An easy-to-serve finger food, Bananaberries make an ideal dessert to bring to picnics, and potlucks, and parties. As long as they are kept out of the sun, the crunchy banana chip shell stays intact while being transported.

                    To give as a memorable gift, simply re-use the parchment paper as a wrapper, and nestle the wrapped Bananaberries into a brown paper sandwich bag with a penned thank-you note for a homemade, heartfelt presentation.

                    What do you think? Will you give it a try? Please let me know if you do!


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                    Kitchen Hack: 7-Minute Chocolate Covered Strawberries

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                    How to Control Your Thoughts and Become the Master of Your Mind

                    How to Control Your Thoughts and Become the Master of Your Mind

                    Your mind is the most powerful tool you have for the creation of good in your life, but if not used correctly, can also be the most destructive force in your life.

                    Your mind, more specifically, your thoughts, affect your perception and therefore, your interpretation of reality.

                    I have heard that the average person thinks around 70,000 thoughts a day. That’s a lot, especially if they are unproductive, self-abusive and just a general waste of energy.

                    You can let your thoughts run amok, but why would you? It is your mind, your thoughts; isn’t it time to take your power back? Isn’t it time to take control?

                    Choose to be the person who is actively, consciously thinking your thoughts. Become the master of your mind.

                    When you change your thoughts, you will change your feelings as well, and you will also eliminate the triggers that set off those feelings. Both of these outcomes provide you with a greater level of peace in your mind.

                    I currently have few thoughts that are not of my own choosing or a response from my reprogramming. I am the master of my mind, so now my mind is quite peaceful. Yours can be too!

                    Who Is Thinking My Thoughts?

                    Before you can become the master of your mind, you must recognize that you are currently at the mercy of several unwanted “squatters” living in your mind, and they are in charge of your thoughts. If you want to be the boss of them, you must know who they are and what their motivation is, and then you can take charge and evict them.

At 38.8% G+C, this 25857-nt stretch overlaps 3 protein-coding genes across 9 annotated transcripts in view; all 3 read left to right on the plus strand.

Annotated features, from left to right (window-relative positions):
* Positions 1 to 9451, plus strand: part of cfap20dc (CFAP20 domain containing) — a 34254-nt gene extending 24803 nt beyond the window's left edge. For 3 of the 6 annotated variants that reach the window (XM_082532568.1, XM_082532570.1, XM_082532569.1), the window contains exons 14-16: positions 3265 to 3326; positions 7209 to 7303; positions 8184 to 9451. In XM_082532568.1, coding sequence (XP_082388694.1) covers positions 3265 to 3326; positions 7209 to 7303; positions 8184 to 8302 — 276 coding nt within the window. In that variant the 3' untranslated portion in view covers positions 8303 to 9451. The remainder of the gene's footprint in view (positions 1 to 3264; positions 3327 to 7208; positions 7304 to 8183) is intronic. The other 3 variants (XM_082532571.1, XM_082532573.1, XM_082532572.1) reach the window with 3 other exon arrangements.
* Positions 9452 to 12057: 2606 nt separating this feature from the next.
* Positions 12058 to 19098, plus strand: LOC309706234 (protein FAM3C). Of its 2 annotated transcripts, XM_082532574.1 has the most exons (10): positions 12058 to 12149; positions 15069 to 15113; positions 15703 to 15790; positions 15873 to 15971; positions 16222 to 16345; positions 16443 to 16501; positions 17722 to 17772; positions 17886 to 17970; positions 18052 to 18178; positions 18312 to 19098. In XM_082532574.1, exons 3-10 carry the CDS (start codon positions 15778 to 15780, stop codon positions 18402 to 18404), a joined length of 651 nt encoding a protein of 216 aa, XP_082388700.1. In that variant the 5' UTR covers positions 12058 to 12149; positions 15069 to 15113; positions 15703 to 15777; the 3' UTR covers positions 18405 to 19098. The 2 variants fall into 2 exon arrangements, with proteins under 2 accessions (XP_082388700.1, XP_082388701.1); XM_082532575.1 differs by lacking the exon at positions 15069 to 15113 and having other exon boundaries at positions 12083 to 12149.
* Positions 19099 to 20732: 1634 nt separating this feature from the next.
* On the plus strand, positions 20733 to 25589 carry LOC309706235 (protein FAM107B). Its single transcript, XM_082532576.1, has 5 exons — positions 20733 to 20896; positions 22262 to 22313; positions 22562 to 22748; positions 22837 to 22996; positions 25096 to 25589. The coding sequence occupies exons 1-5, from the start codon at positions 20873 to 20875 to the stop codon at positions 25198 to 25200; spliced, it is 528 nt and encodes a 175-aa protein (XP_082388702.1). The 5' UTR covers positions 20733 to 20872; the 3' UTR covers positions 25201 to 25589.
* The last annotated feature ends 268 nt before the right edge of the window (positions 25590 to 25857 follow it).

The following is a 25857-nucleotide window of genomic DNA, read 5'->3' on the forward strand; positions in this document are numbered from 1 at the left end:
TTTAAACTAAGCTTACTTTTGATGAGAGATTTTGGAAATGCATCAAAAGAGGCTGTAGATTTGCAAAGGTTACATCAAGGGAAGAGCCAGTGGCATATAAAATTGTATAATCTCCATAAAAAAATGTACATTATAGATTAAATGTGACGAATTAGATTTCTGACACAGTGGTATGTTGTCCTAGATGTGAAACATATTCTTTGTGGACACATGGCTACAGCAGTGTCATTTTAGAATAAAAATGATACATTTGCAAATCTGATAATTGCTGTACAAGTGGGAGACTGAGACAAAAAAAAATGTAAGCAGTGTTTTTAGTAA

Here are four of the “squatters” in your head that create the most unhealthy and unproductive thoughts:

                    1. The Inner Critic

                    This is your constant abuser. He is often a conglomeration of:

                    • Other people’s words; many times your parents.
                    • Thoughts you have created based on your own or other peoples expectations.
                    • Comparing yourself to other people, including those in the media.
                    • The things you told yourself as a result of painful experiences such as betrayal and rejection. Your interpretation creates your self-doubt and self-blame, which are most likely undeserved in cases of rejection and betrayal.

                    He is motivated by pain, low self-esteem, lack of self-acceptance and lack of self-love.

                    Why else would he abuse you? And since “he” is actually you– why else would you abuse yourself? Why would you let anyone treat you this badly?

                    2. The Worrier

                    This person lives in the future; in the world of “what ifs.”

                    He is motivated by fear which is often irrational and with no basis for it.

                    Occasionally, he is motivated by fear that what happened in the past will happen again.

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                    3. The Reactor or Trouble-Maker

                    He is the one that triggers anger, frustration and pain. These triggers stem from unhealed wounds of the past. Any experience that is even closely related to a past wound will set him off.

                    He can be set off by words or feelings. He can even be set off by sounds and smells.

                    He has no real motivation; he has poor impulse control and is run by past programming that no longer serves you, if it ever did.

                    4. The Sleep Depriver

                    This can be a combination of any number of different squatters including the inner planner, the rehasher, and the ruminator, along with the inner critic and the worrier.

                    His motivation can be:

                    • As a reaction to silence, which he fights against
                    • Taking care of the business you neglected during the day
                    • Self-doubt, low self-esteem, insecurity and generalized anxiety
                    • As listed above for the inner critic and worrier

                    How can you control these squatters?

                    How to Master Your Mind

                    You are the thinker and the observer of your thoughts. You must pay attention to your thoughts so you can identify “who” is running the show; this will determine which technique you will want to use.

                    Begin each day with the intention of paying attention to your thoughts and catching yourself when you are thinking undesirable thoughts.